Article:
April 19th, 2005

You Make Me Laugh

Population growth in Hawai'i

With all this TALK... you would think that it would deter people from moving to the Hawaiian Islands. Unfortunately that's all it is... is all TALK:

Population growth bad for the Islands

"I read Melvin Partido and Clifford Jamile's letters on April 10 and decided to address both on two issues.

First, building a bridge over Pearl Harbor is an excellent idea coupled with opening that "secret" tunnel under the harbor as well; it would take care of our traffic problems temporarily. Second, all the money being spent by the Honolulu Board of Water Supply to conserve water is a noble move; however, in addressing both these issues, these "solutions" are all just very temporary.

As we keep allowing people to move here from abroad, all these "solutions" will catch up to themselves in a relatively short amount of time. Obviously, we can't build bridges connecting all the islands, nor can we tow Kaua'i (which has all the water for all the Islands) to O'ahu, so we are back to where we are with just the temporary "solutions."

Am I suggesting we stop growth in Hawai'i? Well, you think about where we are located compared to the rest of the United States and you figure it out. "Conserve, conserve, conserve our water," they cry, but we keep building more and more homes, which puts more vehicles on our depleting roads and more water into the pipes — bleak for the future on O'ahu and the rest of the Islands, yeah?"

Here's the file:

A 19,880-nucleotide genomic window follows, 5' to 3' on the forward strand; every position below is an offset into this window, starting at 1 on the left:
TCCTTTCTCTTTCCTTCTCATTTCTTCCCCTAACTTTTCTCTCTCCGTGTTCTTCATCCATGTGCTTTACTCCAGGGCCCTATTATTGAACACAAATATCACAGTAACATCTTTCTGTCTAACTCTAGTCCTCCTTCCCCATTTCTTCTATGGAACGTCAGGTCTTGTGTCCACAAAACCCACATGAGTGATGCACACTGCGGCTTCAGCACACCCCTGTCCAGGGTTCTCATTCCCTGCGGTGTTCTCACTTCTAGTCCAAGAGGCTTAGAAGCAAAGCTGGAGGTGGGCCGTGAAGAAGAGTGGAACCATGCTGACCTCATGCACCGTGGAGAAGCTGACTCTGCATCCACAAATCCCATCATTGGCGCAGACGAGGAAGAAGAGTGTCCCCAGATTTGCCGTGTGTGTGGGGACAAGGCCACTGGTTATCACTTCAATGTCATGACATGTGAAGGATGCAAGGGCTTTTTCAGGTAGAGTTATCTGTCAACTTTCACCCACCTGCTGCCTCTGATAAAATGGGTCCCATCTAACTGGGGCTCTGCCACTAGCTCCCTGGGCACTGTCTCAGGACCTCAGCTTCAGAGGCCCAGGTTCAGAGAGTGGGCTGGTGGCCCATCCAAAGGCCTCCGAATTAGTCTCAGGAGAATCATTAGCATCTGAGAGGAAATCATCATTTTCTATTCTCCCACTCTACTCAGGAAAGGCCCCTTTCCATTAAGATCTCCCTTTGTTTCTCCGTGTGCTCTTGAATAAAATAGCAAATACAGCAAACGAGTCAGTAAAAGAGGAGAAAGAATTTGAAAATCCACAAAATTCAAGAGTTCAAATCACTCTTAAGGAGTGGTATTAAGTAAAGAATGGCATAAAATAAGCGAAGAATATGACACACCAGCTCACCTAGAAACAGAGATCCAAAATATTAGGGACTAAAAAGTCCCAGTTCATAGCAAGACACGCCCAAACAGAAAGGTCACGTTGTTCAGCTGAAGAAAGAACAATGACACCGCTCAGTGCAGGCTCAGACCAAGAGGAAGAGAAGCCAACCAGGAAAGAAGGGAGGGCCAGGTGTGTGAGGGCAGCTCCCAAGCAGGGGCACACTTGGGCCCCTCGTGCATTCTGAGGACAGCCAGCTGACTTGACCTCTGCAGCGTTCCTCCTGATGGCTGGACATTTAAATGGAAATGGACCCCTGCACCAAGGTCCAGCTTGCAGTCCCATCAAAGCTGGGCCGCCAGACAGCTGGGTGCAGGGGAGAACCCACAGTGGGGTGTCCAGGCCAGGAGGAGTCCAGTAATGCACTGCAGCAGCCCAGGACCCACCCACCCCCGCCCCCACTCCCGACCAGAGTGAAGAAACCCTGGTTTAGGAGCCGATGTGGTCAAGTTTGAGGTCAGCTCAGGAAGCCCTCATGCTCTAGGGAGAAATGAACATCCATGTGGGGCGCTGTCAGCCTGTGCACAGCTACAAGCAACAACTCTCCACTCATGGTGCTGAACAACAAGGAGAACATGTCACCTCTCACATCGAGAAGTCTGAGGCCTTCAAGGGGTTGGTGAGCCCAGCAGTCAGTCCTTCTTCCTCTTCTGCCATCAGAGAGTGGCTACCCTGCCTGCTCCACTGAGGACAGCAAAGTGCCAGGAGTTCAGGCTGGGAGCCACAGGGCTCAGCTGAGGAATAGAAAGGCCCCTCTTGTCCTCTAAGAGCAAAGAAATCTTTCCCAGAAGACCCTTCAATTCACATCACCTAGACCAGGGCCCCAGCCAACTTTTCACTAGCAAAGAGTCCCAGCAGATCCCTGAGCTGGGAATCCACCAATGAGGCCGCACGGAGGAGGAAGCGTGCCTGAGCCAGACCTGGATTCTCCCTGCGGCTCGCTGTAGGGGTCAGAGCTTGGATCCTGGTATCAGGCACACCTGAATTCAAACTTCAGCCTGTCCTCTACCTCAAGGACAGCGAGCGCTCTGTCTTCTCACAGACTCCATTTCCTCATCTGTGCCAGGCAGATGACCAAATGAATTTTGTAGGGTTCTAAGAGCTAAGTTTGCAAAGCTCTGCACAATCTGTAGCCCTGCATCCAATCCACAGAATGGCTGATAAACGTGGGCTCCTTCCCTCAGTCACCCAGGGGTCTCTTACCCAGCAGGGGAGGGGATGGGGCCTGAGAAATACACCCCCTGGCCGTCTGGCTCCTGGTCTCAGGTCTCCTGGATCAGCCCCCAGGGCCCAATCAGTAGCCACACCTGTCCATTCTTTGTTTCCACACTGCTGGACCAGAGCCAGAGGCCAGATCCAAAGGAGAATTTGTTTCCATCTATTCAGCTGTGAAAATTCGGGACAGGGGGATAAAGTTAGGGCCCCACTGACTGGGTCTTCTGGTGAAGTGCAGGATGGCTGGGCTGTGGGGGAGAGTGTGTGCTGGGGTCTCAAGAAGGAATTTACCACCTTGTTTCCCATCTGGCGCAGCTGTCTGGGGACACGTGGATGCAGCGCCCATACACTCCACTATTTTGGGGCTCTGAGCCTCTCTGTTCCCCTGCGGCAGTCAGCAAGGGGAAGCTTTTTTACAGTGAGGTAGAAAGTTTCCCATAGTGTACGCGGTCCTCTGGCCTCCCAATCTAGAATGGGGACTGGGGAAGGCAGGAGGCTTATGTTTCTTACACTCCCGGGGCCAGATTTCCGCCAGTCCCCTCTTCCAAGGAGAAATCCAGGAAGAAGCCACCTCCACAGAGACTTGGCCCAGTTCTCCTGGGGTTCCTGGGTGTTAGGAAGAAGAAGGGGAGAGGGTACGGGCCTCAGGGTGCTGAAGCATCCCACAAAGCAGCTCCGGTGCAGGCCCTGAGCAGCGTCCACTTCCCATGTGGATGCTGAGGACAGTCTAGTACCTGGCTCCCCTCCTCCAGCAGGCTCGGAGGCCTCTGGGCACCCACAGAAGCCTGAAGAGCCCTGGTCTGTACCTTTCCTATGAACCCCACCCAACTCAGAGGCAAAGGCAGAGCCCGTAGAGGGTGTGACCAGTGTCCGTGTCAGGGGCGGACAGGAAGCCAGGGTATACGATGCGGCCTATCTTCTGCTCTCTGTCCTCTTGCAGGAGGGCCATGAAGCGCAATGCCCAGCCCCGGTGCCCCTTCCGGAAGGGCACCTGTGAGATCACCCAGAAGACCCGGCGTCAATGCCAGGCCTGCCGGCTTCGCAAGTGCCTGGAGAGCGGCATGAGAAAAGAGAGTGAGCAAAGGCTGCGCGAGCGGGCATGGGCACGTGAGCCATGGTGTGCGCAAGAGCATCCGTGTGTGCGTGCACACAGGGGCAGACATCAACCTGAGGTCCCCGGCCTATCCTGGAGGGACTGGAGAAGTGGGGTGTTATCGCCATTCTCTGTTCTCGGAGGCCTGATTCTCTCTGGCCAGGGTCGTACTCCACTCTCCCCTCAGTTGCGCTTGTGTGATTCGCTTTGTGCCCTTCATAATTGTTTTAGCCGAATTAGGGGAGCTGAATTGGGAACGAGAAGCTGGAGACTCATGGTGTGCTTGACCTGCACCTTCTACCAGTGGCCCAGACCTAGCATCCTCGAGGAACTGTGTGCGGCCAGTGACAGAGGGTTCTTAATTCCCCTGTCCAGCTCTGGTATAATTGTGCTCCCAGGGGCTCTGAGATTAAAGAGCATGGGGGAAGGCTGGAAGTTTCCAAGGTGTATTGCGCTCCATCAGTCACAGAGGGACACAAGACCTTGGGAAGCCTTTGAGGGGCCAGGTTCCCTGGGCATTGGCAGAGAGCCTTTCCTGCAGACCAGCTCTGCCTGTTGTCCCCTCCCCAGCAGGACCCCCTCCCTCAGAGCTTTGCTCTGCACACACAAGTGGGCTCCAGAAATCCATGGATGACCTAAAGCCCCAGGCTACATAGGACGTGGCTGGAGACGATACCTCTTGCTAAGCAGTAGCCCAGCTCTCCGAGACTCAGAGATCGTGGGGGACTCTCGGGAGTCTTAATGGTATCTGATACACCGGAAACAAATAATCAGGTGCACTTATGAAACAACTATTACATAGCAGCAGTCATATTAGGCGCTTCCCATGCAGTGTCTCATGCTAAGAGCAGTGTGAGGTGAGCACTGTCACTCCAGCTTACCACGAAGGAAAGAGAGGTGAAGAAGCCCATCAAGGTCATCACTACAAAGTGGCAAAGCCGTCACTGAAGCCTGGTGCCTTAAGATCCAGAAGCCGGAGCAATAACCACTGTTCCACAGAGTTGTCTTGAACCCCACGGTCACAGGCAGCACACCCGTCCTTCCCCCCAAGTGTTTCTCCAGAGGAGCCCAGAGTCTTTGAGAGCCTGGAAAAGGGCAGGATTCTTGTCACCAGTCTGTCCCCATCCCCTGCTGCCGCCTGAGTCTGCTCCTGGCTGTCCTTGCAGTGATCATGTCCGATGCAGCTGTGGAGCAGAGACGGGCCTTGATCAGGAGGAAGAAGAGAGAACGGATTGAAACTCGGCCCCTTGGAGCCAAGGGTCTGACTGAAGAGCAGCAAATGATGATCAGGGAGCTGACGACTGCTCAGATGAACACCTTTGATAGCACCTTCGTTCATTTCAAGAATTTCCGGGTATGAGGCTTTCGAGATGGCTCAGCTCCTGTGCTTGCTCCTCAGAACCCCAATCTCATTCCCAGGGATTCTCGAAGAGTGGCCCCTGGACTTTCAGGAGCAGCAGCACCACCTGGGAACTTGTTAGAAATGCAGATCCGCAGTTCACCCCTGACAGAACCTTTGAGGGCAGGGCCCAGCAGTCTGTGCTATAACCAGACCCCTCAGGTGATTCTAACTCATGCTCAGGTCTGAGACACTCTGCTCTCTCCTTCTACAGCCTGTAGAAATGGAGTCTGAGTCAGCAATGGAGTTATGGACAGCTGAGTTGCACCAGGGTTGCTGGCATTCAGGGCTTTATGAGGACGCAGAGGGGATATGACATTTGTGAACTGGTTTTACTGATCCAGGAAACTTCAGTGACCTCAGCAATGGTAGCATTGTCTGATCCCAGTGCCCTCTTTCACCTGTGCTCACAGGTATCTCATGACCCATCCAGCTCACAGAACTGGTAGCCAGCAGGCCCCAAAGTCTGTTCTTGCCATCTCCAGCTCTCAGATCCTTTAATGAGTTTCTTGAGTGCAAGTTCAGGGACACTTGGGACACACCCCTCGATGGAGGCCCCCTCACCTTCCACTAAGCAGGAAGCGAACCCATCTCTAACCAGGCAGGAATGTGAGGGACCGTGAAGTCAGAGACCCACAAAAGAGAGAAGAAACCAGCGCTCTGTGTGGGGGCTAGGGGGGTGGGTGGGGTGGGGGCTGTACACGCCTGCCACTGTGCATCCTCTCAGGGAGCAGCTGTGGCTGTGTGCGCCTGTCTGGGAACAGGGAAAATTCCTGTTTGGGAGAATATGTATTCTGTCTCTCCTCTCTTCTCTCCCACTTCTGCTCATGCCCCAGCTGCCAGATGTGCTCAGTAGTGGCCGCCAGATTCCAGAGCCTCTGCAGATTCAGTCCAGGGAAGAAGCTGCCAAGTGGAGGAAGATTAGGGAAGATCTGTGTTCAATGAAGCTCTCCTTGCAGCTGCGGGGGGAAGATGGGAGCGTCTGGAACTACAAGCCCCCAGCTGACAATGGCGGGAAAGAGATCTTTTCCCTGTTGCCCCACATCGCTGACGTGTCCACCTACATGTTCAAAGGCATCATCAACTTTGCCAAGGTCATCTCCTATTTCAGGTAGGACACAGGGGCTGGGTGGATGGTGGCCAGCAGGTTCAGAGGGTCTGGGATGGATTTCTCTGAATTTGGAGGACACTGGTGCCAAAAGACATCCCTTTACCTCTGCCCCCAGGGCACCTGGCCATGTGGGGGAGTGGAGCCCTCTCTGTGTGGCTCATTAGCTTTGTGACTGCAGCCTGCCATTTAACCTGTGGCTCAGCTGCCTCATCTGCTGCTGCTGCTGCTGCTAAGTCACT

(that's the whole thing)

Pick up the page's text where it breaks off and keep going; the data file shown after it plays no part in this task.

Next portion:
Chico Ruiz

Seen at http://the.honoluluadvertiser.com/current/op/letters

Dolphins in Hawai'i the most stressed? More like Hawaiians in Hawai'i are the most stressed.

I am an animal lover and it annoys me when they stress the impact on dolphins and not on Hawaiians. This group should work on limits on people moving to Kona, Hawai'i which create this "water traffic." Also what about the Hawaiians? Yes... it annoys me:

"More people and more activity in Hawaii waters means more impact on ocean creatures, and the entertaining spinner dolphins might be the most stressed. Here, spinner dolphins are seen near Keahole Point, Hawaii."

Group wants limits on dolphin access: Increased water traffic is disrupting the natural processes of spinner dolphins

Seen at http://starbulletin.com/2005/04/18/news/story7.html